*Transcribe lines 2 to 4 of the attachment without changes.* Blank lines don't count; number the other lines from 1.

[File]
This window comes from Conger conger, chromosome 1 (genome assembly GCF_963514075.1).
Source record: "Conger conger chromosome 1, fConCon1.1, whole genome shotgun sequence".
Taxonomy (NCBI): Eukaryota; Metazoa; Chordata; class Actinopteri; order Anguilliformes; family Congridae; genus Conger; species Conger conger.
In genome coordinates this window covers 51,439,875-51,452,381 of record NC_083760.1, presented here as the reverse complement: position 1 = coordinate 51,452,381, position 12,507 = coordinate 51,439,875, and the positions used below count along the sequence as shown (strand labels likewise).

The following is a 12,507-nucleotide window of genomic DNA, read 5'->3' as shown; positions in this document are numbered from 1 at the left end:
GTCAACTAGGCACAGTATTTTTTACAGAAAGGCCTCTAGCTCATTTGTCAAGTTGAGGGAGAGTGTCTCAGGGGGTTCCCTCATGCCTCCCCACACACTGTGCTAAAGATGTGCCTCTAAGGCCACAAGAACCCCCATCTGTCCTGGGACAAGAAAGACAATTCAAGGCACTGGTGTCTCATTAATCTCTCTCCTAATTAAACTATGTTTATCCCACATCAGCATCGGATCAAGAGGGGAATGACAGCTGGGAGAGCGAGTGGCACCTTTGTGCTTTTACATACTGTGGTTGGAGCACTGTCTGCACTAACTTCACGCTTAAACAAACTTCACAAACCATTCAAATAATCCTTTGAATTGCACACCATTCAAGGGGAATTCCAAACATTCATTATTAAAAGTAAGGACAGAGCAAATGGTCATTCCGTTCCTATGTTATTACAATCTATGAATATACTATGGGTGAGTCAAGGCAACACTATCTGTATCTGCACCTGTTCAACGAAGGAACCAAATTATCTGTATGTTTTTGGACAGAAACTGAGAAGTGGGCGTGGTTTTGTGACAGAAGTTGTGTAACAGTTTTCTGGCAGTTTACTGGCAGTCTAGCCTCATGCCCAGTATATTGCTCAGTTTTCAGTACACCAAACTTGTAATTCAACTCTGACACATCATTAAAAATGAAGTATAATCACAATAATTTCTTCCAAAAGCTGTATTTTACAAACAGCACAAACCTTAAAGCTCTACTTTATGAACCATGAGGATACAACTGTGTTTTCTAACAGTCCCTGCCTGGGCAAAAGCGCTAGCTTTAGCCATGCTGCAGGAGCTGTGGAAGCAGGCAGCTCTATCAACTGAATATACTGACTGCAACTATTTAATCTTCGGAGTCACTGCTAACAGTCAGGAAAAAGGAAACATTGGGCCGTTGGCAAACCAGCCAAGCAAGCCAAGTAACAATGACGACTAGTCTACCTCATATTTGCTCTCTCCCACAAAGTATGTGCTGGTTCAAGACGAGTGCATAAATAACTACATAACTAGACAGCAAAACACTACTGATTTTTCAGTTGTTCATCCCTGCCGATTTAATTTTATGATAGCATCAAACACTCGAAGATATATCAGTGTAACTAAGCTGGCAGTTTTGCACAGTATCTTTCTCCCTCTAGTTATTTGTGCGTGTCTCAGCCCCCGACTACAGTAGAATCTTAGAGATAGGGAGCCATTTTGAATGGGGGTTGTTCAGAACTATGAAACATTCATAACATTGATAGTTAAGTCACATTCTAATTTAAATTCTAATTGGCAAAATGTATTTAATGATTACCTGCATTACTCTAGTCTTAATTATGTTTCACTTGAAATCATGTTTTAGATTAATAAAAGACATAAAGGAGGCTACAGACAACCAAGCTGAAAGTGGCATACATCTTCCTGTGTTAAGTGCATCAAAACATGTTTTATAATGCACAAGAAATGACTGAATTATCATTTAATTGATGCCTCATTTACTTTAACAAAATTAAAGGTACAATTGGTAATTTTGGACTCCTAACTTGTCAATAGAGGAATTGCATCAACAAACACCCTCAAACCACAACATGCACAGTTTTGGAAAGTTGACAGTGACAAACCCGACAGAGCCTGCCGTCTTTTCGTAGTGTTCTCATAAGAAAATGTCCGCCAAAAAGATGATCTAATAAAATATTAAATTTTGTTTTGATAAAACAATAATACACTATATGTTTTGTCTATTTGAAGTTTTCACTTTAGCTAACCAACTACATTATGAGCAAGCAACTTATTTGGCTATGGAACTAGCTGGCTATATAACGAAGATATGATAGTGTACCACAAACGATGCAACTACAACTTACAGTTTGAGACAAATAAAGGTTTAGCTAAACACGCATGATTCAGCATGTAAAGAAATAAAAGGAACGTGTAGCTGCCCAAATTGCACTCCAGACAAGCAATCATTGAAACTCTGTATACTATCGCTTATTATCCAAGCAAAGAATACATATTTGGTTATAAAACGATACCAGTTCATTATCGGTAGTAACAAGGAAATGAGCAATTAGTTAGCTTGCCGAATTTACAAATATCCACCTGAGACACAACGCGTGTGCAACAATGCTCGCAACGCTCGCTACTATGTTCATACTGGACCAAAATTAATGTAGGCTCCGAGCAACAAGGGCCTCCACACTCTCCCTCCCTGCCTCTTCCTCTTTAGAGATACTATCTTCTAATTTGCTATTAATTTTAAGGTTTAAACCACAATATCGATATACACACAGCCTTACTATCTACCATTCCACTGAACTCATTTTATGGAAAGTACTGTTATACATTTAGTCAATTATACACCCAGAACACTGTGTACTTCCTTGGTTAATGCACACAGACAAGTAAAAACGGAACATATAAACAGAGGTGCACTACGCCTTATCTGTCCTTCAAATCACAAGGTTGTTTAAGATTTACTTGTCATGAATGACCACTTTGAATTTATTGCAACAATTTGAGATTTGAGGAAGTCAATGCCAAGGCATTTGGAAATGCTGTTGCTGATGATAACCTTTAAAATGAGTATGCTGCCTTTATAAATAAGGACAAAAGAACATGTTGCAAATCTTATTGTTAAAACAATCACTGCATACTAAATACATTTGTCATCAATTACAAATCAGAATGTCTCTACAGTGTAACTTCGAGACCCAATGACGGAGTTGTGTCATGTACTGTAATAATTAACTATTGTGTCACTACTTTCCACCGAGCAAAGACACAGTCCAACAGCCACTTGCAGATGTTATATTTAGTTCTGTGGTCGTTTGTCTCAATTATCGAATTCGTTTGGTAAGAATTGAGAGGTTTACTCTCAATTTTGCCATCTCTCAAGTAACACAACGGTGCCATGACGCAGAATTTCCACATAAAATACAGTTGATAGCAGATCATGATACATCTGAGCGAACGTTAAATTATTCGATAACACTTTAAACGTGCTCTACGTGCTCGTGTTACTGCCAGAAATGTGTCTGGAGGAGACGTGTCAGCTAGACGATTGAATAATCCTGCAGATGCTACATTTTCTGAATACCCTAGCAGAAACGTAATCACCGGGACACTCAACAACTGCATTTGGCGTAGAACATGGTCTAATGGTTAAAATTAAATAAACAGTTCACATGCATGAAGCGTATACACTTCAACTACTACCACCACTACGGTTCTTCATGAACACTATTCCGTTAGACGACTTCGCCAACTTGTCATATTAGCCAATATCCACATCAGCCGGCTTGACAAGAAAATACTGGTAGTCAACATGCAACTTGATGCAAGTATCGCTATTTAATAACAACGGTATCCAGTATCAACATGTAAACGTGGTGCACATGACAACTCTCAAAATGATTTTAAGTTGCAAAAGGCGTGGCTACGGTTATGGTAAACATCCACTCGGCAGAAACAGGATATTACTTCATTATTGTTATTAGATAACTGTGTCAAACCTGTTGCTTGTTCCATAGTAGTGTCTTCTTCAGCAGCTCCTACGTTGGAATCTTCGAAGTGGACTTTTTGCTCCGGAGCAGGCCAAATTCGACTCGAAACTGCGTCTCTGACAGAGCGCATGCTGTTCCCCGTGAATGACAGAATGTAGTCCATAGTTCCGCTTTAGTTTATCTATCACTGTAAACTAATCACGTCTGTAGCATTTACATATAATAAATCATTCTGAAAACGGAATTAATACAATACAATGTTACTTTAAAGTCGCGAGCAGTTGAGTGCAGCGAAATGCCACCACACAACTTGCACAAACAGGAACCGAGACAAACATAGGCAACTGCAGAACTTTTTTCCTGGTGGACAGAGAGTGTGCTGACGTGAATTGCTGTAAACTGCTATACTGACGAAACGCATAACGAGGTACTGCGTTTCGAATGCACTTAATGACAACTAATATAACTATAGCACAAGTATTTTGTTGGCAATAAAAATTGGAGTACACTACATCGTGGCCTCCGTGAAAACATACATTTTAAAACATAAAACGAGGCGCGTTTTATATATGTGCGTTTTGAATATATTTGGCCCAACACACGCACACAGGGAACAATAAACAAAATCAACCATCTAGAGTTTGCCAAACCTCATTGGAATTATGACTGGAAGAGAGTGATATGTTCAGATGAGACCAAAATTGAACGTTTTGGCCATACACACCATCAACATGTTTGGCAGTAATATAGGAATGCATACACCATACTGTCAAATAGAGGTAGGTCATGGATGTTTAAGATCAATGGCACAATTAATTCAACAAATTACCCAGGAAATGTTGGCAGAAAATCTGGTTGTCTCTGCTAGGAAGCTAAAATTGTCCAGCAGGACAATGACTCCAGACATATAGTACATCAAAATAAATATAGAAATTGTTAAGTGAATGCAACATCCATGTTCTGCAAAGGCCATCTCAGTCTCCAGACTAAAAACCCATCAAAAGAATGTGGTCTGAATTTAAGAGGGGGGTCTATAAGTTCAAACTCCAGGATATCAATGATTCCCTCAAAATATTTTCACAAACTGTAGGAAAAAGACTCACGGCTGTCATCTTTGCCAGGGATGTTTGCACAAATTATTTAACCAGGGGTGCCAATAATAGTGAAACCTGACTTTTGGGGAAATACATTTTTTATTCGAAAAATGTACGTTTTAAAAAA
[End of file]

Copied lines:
Source record: "Conger conger chromosome 1, fConCon1.1, whole genome shotgun sequence".
Taxonomy (NCBI): Eukaryota; Metazoa; Chordata; class Actinopteri; order Anguilliformes; family Congridae; genus Conger; species Conger conger.
In genome coordinates this window covers 51,439,875-51,452,381 of record NC_083760.1, presented here as the reverse complement: position 1 = coordinate 51,452,381, position 12,507 = coordinate 51,439,875, and the positions used below count along the sequence as shown (strand labels likewise).